Wednesday, February 14, 2007
Music I Liked And Didn't - 2/14/07
V/A: Ain’t It Hard! Garage And Psych From Viva Records CD (Sundazed) - This CD documents the Viva Records label that was operated by legendary producer, Snuff Garrett, in LA during the mid-60’s. It contains 16 tracks of well-crafted, comercially leaning, but still interesting, garage, pop, and psych. Highlights include the easy, lysergic pop of Gypsy Trips and the amazing exploito-psych sounds of the Sound Sandwich.
This collection presents an interesting juxtaposition in contrast to the recently issued collection, “Scream Loud!!!”, which documented Michigan’s Fenton label. While both collections cover a similar stylistic range of material (garage punk/psych/pop) and none of the groups represented on either collection made any significant impact in their own right, that’s where the similarities end. In contrast to the relatively lo-tech recordings made by the D. I. Y. bands on Fenton, these Viva groups were recording in high quality LA studios, usually bolstered by studio musicians. As a result, these recordings sound big and well-produced, containing all those nice, little exploito-psych touches. These are recordings made with the aim (and it was a relatively realistic goal at that!) of making a commercially successful record; one that might lead to a real career in the music biz. And many of the artists (J. J. Cale, Kenny Loggins, and Leon Russell, for example) on these recordings did, in fact, go on to lengthy careers in the music industry with varying degrees of artistic and commercial success. While I’m sure the bands on the Fenton collection also harbored dreams of becoming teen sensations, the chances of those dreams being fulfilled were much more lottery-esque in nature and, if I’m not mistaken (and I’m not actually checking the liner notes of the Fenton box to verify this; I’m going on memory), the most success that any member of any of the Fenton bands went on to achieve was playing in the mid-line ballroom-era group from Detroit, the Frost.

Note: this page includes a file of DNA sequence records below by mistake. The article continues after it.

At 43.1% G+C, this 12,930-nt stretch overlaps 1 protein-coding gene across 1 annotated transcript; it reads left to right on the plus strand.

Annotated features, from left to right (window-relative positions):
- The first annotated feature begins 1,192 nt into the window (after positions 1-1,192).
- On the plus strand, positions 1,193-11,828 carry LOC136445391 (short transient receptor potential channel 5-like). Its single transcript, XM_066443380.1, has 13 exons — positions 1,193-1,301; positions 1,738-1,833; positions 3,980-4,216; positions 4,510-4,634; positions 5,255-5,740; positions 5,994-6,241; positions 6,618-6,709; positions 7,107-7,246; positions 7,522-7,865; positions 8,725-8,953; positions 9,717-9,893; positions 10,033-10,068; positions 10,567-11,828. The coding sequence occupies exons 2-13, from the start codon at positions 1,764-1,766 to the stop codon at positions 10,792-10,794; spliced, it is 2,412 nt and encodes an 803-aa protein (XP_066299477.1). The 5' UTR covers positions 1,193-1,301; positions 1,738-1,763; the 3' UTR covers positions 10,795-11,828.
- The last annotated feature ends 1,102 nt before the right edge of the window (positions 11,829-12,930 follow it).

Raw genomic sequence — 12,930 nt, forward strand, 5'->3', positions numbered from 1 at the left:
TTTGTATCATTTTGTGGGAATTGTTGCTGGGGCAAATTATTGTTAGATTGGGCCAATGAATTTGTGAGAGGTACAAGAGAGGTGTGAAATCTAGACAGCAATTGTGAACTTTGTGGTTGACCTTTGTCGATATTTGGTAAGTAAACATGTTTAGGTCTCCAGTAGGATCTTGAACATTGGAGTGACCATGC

While the tracks on “Ain’t It Hard” certainly don’t possess the naive charm nor the raw energy of the material from the Fenton box, there are several solid tracks of merit and this collection does provide a nice sonic snapshot of the just bubbling under, 60’s Sunset Strip scene.
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Running Count For The Year
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